At the heart of this hero is doing what makes the world a better place, no matter how big or small. For fighting all the space goo symbiotes and thwarting impossible powerful hunters, Spider-Man is as much about making a positive impact in the community. These moments when you swing around, finding out about the people you are helping – that’s what Spider-Man is about. Insomniac understands the heart of the morality of the web-slinger and has translated that beautifully into game form.

It’s the little things that count

Peter, MJ, Harry, Miles and Ganke in Spider-Man 2
Seeing the people of New York makes Marvel’s Spider-Man 2 quite personable at times.

While the main story can feel like it’s missing a little bit of that emotional resonance, the same can’t be said for the various side-missions about helping people around the neighborhood. There’s one scene in particular that has Peter sitting on a bench with an elderly man as he reminisces about his late wife. It’s a really elegant scene that helps enrich the entire experience. It’s moments like these where Marvel’s Spider-Man 2 finds the human element that is so vital to Spider-Man. 

Because of this, I’d suggest sprinkling in the side content and missions alongside your path through the main story. It helps contextualize your journey and why you should care about the city, rather than just a sense that you should save it because that’s where the next waypoint tells you to go. 

Miles per hour

This would all be a chore if swinging around New York was a pain. If you’ve played the 2018 game, you know it isn’t, but Insomniac has ramped up traversal even further now. There are a whole host of traversal updates made here that make the flow of travel even silkier. There is an unparalleled fluidity to the movement that is totally unique to this franchise. It’s the best time you can have in a video game getting from point A to point B. You’ll rarely want to fast travel (Though you should try it, as the PS5 hardware is deeply impressive with how quickly it teleports you)

The important addition of the Web Wings becomes an all-important glue that allows you to zip around. The best way to describe it is it’s like the introduction of the manual in Tony Hawk’s Pro-Skater 2. It ties together your movement through the world. In instances where your flow would be naturally interrupted, the gliding allows you to link sequences of traversal together. It was the missing piece of this delicious movement pie, and Marvel’s Spider-Man 2 sings because of it.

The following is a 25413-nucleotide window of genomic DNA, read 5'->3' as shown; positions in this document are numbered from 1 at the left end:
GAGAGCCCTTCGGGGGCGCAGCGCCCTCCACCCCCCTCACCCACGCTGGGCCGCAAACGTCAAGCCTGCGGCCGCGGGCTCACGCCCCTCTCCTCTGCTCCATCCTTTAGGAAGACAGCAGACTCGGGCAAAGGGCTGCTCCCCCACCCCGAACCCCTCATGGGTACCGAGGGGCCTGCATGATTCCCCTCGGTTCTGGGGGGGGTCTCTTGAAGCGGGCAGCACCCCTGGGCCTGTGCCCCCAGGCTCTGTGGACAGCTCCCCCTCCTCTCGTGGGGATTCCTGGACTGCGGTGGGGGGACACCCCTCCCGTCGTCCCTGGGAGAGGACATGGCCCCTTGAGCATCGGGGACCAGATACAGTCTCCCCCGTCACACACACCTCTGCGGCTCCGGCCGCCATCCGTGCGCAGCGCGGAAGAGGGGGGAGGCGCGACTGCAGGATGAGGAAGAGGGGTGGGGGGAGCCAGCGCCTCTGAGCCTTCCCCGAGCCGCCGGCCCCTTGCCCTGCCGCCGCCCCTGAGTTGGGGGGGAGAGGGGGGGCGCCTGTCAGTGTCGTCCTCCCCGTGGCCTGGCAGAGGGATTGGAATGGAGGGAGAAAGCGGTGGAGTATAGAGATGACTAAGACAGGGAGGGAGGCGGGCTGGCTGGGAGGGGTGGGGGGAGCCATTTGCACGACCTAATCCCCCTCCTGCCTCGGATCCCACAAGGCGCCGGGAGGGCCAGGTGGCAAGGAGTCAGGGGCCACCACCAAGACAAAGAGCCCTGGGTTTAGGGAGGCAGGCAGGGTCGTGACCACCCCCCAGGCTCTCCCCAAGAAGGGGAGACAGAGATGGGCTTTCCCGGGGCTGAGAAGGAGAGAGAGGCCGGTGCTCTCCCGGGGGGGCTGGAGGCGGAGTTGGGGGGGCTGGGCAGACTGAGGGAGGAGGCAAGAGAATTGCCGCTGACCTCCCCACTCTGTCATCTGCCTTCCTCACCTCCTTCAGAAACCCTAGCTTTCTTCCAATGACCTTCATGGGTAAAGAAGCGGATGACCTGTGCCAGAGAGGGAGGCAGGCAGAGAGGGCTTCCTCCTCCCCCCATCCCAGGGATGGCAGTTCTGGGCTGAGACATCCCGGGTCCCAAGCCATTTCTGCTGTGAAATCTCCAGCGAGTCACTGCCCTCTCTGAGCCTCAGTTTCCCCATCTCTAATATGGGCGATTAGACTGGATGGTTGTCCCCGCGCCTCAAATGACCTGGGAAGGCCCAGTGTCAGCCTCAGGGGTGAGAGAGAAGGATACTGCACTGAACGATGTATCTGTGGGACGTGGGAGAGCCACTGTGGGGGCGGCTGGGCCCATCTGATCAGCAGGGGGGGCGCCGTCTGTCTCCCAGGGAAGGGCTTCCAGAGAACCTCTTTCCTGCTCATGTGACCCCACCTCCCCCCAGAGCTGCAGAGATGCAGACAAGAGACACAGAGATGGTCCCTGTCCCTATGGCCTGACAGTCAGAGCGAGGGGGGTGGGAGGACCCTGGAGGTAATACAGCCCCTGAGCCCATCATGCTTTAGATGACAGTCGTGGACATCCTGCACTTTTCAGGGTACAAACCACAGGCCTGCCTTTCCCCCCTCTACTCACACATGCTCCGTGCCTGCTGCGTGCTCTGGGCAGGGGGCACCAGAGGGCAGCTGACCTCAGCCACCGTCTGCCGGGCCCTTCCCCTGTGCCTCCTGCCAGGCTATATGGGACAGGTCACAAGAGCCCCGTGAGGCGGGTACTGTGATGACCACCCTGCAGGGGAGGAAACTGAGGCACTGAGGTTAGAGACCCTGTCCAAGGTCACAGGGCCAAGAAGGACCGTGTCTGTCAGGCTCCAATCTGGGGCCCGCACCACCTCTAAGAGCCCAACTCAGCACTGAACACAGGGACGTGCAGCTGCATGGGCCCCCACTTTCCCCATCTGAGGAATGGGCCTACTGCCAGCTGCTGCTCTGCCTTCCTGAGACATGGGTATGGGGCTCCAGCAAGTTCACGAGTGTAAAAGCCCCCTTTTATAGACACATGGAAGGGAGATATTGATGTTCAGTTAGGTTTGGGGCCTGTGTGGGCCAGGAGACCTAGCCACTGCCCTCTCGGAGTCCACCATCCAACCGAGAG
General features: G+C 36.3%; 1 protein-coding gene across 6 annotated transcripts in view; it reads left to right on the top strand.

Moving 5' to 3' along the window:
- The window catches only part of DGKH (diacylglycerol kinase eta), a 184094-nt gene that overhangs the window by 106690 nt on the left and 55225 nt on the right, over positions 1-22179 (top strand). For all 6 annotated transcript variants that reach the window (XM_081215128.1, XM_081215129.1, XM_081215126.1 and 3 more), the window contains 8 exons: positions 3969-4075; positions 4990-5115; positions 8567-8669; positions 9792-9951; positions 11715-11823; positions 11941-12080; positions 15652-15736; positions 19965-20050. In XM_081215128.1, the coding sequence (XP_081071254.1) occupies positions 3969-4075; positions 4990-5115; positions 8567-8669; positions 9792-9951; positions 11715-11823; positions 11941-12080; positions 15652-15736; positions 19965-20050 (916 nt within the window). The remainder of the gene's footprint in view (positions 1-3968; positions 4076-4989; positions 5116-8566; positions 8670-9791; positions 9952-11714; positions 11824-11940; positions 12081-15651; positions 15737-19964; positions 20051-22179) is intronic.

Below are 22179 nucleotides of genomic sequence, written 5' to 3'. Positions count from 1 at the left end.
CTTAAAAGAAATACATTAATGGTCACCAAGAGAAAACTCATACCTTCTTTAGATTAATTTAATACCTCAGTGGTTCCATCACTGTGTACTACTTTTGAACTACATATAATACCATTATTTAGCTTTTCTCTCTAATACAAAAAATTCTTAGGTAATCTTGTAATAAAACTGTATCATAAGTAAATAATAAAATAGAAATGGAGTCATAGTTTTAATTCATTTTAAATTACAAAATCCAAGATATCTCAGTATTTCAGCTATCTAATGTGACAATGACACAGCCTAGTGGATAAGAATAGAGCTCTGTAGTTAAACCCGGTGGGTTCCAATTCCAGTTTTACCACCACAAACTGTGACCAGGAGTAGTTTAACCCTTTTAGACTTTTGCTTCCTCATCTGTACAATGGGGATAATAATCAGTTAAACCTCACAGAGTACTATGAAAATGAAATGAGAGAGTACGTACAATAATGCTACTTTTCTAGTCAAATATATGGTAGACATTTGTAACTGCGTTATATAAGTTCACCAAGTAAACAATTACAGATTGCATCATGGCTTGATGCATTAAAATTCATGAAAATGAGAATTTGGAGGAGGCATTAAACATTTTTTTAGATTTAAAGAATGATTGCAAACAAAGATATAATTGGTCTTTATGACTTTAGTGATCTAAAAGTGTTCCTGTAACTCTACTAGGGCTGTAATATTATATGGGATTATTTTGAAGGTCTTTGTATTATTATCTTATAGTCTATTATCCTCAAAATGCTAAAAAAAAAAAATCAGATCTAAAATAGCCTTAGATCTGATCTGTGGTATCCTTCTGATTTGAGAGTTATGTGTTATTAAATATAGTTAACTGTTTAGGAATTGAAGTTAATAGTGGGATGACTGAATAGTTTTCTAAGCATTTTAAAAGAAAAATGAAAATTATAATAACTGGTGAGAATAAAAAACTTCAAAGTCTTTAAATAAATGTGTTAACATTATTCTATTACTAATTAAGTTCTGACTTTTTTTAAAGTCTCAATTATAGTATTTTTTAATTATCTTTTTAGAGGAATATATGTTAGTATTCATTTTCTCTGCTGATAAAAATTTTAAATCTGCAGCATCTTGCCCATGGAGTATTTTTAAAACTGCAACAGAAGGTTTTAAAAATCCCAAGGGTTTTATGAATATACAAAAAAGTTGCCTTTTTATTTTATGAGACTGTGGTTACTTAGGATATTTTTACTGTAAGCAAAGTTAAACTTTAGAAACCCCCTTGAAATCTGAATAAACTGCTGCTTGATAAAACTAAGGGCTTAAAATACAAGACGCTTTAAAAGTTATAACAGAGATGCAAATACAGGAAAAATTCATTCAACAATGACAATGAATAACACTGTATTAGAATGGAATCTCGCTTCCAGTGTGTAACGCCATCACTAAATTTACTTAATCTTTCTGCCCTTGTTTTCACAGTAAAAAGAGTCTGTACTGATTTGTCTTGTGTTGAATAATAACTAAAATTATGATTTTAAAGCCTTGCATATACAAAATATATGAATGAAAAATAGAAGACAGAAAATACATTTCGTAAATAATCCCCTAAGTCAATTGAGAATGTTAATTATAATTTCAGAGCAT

POW-er full

A glimpse of the Sam Raimi-era Symbiote suit in Marve's Spider-Man 2.
Combat has been significantly improved.

This goes for combat too, which feels greatly improved. This is still the Batman Arkham-style from the first game, but it feels far more diverse and fluid. The biggest change here is your ability to inhabit Peter and Miles. This is where their experience is largely differentiated. 

Miles is far more focused on his Venom abilities (confusingly, not related to the villain), which can chain to enemies and pull them in. Peter on the other hand has various flurries and web-focused abilities. They aren’t wildly different but it’s enough to make them feel distinct. There are also choices to be made on which abilities to bring. Both Spider-Men end up with eight abilities to choose from, but only four slots to use. 

The only real drawback is that this can initially be a little complicated. If you break it down on paper, the combos married with complex button combinations look like they would make your head spin. However, everything is introduced so measuredly, that I always felt ready to add a new wrinkle to my combat flow whenever a new aspect was introduced. While you might be a little stunted towards the start, once you get on that treadmill, finding your style across Peter and Miles is a lot of fun. 

There are also these cool moments when you get a report about a fight breaking out on the map. Sometimes you go, and you find the other Spider-Man already there in the fight. This is a small touch, but helps build this feeling that there is another Spider-Man out there even when you are swinging around on the other side of town. It’s little details like this that tie Marvel’s Spider-Man 2 together. 

In-Spider itself

Venom in Marvel's Spider-Man 2
Venom leaves some to be desired.

Marvel’s Spider-Man 2 at its peak is a loving celebration of this character that many have carried with them throughout their lives. Spider-Man, as an idea, has lived with many of us for decades. Being Spider-Man is about helping your community, in big and small ways. Insomniac gets that and has imbued the love of that ideal through the DNA of this sequel.

That’s why it’s a real shame it stumbles through an overstuffed main campaign. The game bites off more than it can chew with the story it’s telling. While it’s jumbled around specifics, a lot of the elements feel overly familiar. It also sports a relatively lackluster version of Venom and lacks some of the emotional depth of the first game’s closing act that would have gone a long way here. 

Verdict – 4/5

When Insomniac taps into the heart of its subject matter, be that Peter or Miles, it’s glorious. Being a friendly neighborhood Spider-Man is compelling. You’re equally important in saving the world or helping someone cross the street, a dichotomy this game understands beautifully. That’s why it’s a shame the main narrative gets tangled in its own web of disparate elements, falling just shy of greatness.

Reviewed on PS5